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New concussion research is creating jobs

Millions of dollars have poured into this sector over the past few years.

New concussion research is creating jobs

We’ve all seen it happen: A big hit in the field of play, an athlete lying on the ground, a frantic wave to the sidelines. Once written off as “getting your bell rung,” concussions are now being recognized as brain traumas that may lead to consequences much more serious than momentary confusion.

This head issue has been making headlines the last few years as a result of questions about the long-term effects of getting hurt playing America’s pastime: football. And NFL senior vice president for health and safety Jeff Miller acknowledged a link between chronic traumatic encephalopathy (CTE), a progressive degenerative disease, and football, in testimony to a Congressional committee in March.

Greater attention to the consequences of traumatic brain injuries (TBI) like concussions—not only in pro football but also in other amateur impact sports such as hockey and soccer—is translating to more funding for research. And more funding will likely mean more jobs for medical and academic concussion specialists.

Why the sector is growing

Concussions are caused by a blow to the head or upper body so forceful that the brain moves rapidly back and forth, or twists or stretches within the skull, according to the Centers for Disease Control and Prevention definition. We know that a concussion can lead to a wide range of symptoms depending on the severity, including memory loss, change in personality, depression, dizziness, persistent headaches and fatigue. But when it comes to truly understanding what happens over time after such a trauma, there is still much research to be done.

Now for the first time ever, there is true funding behind the cause. Much of the money has come from the NFL itself, which has poured $100 million into brain research The National Institutes of Health National Institutes of Health and the National Institute of Neurological Disorders and Stroke awarded $16 million in grant money to research to help find evidence of CTE in a living person. Currently, CTE can only be detected in the brain of someone who has died.

And as physicians get a better understanding of the potential long-term consequences of repetitive head trauma, awareness among the general population is also growing, says Joseph Rempson, co-director of the Concussion Center at Overlook Medical Center in Summit, New Jersey, which should lead to further funding.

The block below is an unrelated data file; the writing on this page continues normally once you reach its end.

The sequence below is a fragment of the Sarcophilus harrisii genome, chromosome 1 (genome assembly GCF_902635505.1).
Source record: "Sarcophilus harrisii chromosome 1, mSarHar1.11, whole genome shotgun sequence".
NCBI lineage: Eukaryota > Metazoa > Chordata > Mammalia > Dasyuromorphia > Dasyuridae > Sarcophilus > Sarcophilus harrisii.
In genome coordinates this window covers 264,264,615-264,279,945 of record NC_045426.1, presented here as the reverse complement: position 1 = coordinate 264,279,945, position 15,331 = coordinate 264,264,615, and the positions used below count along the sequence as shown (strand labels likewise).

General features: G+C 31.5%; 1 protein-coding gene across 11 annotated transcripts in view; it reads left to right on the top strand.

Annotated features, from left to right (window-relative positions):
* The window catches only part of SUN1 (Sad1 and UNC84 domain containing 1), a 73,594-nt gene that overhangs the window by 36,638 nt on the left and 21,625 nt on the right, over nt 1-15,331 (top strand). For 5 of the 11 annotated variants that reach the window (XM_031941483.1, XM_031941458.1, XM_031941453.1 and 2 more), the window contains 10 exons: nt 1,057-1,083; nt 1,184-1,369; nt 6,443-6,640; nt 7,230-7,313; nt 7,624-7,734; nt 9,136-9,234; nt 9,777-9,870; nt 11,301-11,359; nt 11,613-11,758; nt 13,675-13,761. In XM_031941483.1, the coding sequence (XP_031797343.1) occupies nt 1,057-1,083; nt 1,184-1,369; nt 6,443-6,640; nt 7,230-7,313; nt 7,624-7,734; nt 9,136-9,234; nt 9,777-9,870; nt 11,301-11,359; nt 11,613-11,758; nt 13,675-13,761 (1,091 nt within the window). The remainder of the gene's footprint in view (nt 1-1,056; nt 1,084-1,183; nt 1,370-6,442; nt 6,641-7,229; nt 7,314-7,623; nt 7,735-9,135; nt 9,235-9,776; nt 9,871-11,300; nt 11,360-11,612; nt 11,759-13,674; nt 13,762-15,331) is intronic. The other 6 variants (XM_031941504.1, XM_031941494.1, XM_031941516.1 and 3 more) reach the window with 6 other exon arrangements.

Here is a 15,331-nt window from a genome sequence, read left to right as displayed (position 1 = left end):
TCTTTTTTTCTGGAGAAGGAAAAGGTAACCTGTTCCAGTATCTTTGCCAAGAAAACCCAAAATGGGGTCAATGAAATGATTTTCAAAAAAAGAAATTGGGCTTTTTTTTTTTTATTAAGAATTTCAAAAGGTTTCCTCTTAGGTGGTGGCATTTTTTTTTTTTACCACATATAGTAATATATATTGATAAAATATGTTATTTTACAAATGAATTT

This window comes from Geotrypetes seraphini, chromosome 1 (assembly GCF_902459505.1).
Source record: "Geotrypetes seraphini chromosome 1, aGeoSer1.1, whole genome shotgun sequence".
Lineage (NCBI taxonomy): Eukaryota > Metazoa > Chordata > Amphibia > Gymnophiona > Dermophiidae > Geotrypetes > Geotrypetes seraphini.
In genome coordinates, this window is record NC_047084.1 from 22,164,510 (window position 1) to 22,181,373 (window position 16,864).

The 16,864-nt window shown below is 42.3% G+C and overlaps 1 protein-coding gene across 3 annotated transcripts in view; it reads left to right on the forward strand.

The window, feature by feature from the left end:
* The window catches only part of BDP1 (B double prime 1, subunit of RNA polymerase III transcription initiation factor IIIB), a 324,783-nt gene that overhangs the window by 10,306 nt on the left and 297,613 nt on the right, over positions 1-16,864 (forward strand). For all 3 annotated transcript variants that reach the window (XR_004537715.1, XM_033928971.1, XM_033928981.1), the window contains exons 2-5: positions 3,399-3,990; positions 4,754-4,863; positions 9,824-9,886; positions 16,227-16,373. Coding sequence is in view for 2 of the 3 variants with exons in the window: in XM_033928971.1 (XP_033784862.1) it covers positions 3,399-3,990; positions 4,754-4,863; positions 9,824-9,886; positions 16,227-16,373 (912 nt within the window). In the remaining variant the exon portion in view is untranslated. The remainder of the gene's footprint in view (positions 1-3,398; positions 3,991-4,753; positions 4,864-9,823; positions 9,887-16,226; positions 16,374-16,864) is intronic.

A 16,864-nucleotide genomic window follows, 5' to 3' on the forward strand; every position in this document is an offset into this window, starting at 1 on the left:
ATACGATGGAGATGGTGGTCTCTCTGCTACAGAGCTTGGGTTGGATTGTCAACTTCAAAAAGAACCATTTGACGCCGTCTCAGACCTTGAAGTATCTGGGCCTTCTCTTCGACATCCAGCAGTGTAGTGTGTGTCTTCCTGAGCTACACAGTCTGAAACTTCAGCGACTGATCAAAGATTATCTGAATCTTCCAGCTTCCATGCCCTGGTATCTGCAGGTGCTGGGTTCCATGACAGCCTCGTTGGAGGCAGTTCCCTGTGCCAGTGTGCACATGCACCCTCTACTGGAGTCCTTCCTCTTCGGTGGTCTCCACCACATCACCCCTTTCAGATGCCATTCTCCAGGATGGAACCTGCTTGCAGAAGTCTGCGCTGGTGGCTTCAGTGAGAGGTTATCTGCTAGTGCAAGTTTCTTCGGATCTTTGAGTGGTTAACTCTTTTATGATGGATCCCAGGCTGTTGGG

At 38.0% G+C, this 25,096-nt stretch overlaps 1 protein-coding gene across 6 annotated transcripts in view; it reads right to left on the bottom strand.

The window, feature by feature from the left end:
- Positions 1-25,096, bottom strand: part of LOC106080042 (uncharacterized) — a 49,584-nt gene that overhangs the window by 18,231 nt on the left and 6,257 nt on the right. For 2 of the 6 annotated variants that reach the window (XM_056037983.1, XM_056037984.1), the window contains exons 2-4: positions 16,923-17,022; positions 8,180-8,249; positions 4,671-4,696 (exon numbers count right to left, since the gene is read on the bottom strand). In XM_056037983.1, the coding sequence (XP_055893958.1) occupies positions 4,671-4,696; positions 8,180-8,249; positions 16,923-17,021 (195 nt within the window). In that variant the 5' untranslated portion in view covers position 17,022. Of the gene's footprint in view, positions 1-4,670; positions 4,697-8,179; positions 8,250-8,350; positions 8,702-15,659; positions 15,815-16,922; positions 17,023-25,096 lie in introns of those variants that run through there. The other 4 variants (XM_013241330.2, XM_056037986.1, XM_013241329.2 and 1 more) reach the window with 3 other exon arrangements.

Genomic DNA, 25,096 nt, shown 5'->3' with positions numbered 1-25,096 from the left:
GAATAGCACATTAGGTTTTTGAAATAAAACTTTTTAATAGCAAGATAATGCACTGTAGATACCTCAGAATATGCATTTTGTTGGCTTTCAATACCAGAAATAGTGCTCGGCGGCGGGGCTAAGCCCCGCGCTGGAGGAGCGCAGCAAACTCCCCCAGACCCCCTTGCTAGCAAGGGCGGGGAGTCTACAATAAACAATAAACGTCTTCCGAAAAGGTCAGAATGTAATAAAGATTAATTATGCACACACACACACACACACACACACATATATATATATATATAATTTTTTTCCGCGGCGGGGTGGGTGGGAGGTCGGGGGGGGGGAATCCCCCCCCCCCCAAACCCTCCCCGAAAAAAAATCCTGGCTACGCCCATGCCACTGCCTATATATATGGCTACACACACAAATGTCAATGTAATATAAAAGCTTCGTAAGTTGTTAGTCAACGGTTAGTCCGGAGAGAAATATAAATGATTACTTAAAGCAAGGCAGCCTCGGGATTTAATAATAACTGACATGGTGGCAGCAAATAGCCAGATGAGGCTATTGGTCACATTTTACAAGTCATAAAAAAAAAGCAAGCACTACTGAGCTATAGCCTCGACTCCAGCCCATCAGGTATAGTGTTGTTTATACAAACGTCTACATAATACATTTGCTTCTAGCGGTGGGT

Meanwhile, in President Obama’s proposed 2017 budget, the Centers for Disease Control and Prevention requested $5 million to establish a National Concussion Surveillance System to better track and learn about the rate and causes of concussions in the United States. According to the CDC, the rate of emergency department visits for sports and recreation injuries that included concussion or traumatic brain injury rose 57% among people age 19 and younger from 2001 to 2009, although that number may be affected by improved reporting.

Attention on the concussion has trickled down from professional and amateur sports to other areas where traumatic brain injury happens as well, says P. David Adelson, an expert in pediatric traumatic brain injury in acute care management as well as in recovery and neural injury plasticity at Phoenix Children's Hospital. Those include injuries from car accidents, recreational activities and domestic violence, among others.

Who helps treat concussions

Initial treatment for a concussion is often physical and cognitive rest, Rempson says. Once physical discomfort has been managed, treatment may include vestibular rehabilitation, which deals with inner ear and balance; visual retraining, and low-level exercise.

Because the health impact is so far-reaching, managing this treatment can be a team effort, involving coordination among physicians, nurses and nurse practitioners, athletic trainers, neuro-rehabilitation physiatrists, neuropsychologists and neuroscientists.

Therapy is determined case by case, Rempson says, and can by done by physical therapists or other specialists. Visual retraining, for example, can be performed by a neuro-ophthalmologist or ophthalmologist who has specialized training in this area, while low-level exercise may be overseen by an athletic trainer.

As funding increases for research, you can also expect that opportunities for clinical research associates, data specialists and neuroscientists will increasingly become available.

How can you get hired?

If you are already a health care provider and are interested in getting into concussion medicine, Rempson recommends spending time in a concussion center where a practitioner sees concussion patients regularly. “There is no better experience than learning from a team of practitioners that specializes in this area,” he says.

If you work in a large health care facility, your employer may have already implemented some kind of concussion initiative. Many hospitals, clinics and medical groups are developing concussion-based programs for their patients, says Jenna Hickman, athletic trainer for University of Maryland Sports Medicine and Towson Sports Medicine.  

Classes in sports medicine and athletic training are also helpful, especially if you’re interested in working specifically with athletes.

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